salt

olive oil

Heat 1 tablespoon or so of olive oil (don’t skimp on the oil in this dish!) each in two large saute pans over high heat. Add the onions and peppers to one of the pans. Sprinkle generously with salt. Add the eggplant to the other and do the same. Stir well to coat veggies with a little oil. Continue cooking over fairly high heat, stirring occasionally. You want to soften the vegetables and browning them a little is fine. Turn down to med-high and continue cooking until they’re soft. Turn off the peppers and onions but leave in the pan. Remove eggplant and set aside on a plate, add another tablespoon of olive oil to that pan and add zucchini, salt well and cook, stirring frequently until they’re soft. Add eggplant, zucchini and diced tomato to the onions and peppers. Over high heat bring it to a boil–the tomatoes will give off a bit of liquid–reduce to medium-high and cook for about 5-7 minutes until much of the liquid from the tomatoes has been cooked off. Add the garlic and herbs, cook for about 2 more minutes. Turn off heat, adjust for salt, drizzle generously with good extra virgin olive oil and voila!

Best warm or at room temperature but I don’t blame you if can’t resist digging right in. Wonderful with good, crusty bread, over pasta, with eggs, a green salad, etc.

P.S. I’ve just planned and posted my October and November class schedule including some soup classes, an everyday baking class, a fall preserving one focused on tomato and onion jams, etc.

Weekday Breakfast and Memories of Summer

We u-picked a lot of berries last summer–strawberries, blueberries, raspberries, and marionberries. For the first time, my son was old enough to toddle among the rows, eat berries and amuse himself (for the most part – I did have to cut one trip short because he was “harassing” another little boy). And I took full advantage! We picked 25 lbs of gorgeous and perfectly ripe strawberries one day. I hadn’t really thought through how I was going to process them all and didn’t have time for much. I rinsed them, hulled them and packed them in 1 quart yogurt containers and tossed them in the freezer. I thought I’d make jam or ice cream or sauce when I had more time. Well I did the same with the blueberries and the raspberries. I never made any of those other things except for a few batches of jam. So my generous stash of frozen berries has lasted me this long. I opened my last quart of blueberries and strawberries this morning for one of our favorite breakfasts.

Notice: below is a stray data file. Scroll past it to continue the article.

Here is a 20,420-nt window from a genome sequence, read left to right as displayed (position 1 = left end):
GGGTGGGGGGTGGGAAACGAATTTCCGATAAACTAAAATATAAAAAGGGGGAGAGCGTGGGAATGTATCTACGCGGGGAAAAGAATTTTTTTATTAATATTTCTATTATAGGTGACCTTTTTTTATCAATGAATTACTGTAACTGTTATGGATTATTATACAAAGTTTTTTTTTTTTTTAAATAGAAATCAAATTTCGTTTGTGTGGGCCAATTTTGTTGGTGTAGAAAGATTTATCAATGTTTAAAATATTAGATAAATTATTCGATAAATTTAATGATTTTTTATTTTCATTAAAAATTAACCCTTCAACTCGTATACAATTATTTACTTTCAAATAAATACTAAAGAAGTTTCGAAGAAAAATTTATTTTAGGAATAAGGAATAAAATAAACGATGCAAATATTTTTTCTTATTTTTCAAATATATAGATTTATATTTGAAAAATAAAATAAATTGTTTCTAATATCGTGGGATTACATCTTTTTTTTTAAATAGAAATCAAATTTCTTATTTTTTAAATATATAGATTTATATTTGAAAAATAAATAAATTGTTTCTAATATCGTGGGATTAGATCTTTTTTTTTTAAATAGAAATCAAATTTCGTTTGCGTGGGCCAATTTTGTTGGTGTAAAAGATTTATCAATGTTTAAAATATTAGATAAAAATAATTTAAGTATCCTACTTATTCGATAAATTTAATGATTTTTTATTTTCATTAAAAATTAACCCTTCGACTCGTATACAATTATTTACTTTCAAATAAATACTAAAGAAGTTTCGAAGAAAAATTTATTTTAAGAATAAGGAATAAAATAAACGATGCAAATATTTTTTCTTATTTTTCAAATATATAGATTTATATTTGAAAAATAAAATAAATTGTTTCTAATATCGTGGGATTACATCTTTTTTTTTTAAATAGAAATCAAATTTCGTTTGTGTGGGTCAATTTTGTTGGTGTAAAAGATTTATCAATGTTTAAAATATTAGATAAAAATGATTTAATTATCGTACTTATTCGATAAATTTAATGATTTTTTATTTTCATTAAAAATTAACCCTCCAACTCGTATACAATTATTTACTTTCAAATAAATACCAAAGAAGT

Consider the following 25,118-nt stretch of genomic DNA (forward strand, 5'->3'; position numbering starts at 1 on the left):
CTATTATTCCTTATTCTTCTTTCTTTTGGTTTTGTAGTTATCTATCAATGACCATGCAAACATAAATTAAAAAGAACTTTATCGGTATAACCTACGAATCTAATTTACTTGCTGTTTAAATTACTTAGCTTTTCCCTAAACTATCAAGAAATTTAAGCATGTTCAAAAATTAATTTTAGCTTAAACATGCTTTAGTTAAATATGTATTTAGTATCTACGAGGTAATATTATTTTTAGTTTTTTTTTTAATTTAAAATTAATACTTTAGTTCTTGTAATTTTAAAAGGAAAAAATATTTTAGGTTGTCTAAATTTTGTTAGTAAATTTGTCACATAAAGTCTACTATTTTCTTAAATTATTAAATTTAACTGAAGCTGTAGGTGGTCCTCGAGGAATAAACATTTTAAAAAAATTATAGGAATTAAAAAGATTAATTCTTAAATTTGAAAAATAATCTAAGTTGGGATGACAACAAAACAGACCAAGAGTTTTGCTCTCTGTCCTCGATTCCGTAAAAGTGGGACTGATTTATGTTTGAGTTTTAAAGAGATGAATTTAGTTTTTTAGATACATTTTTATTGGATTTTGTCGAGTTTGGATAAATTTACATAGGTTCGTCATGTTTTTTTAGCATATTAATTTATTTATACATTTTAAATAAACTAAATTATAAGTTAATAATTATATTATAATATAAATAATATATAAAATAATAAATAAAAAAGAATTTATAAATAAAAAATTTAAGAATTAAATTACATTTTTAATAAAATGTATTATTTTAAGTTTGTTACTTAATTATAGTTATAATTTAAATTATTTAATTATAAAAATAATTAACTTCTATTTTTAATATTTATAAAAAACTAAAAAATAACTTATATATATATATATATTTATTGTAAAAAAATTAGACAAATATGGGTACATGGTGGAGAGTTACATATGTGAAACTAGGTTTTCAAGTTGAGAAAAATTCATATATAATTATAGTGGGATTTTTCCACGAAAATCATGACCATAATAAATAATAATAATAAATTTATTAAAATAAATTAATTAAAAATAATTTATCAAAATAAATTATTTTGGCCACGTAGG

Throughout the late fall and winter I’ve cooked a pot of steel-cut oats (I soak the oats over night which makes cooking them in the morning a quick affair) and topped them with frozen berries and maple syrup. It is perfect in so many ways. The berries thaw and soften in the steaming cereal and cool the oats down to a perfect temperature. The berries literally taste like they were just picked. As corny as it sounds, every bite is a vivid flashback to summer–the smells, the warmth, the dirt and berry juice under your fingernails.. .. it is lovely, warm, and nourishing. And a wonderful way to start the day.

This is also an incredibly inexpensive breakfast. You can’t beat the price and quality of fresh (frozen) u-picked fruit and steel-cut oats in bulk cost next to nothing. And then you can splurge on good maple syrup. All of this to say, if you have the chance to u-pick berries this summer and have a freezer, pick lots and lots and don’t feel badly about not processing them. You will enjoy the fruits of your labor (pun intended!) all winter long. I will remind you of this come June and we’re in the swing of berry season.

Steel Cut Oats with Berries

2 cups steel-cut oats

1/2 tsp of salt

water

Fresh or frozen berries

maple syrup (or brown sugar or honey)

The night before you’re planning on making this, put the oats in a bowl and cover with a couple inches of water. By morning the oats will have absorbed most if not all of it. Transfer the oats to medium-sized saucepan, add the salt and another 2 cups of water, cover, bring to a boil and then turn down to a simmer. Cook for about 10 minutes. If you forget to soak them you’ll just have to cook them for about 30 -40 minutes with much more water in the morning.

Top with the fruit and maple syrup, stir well and eat!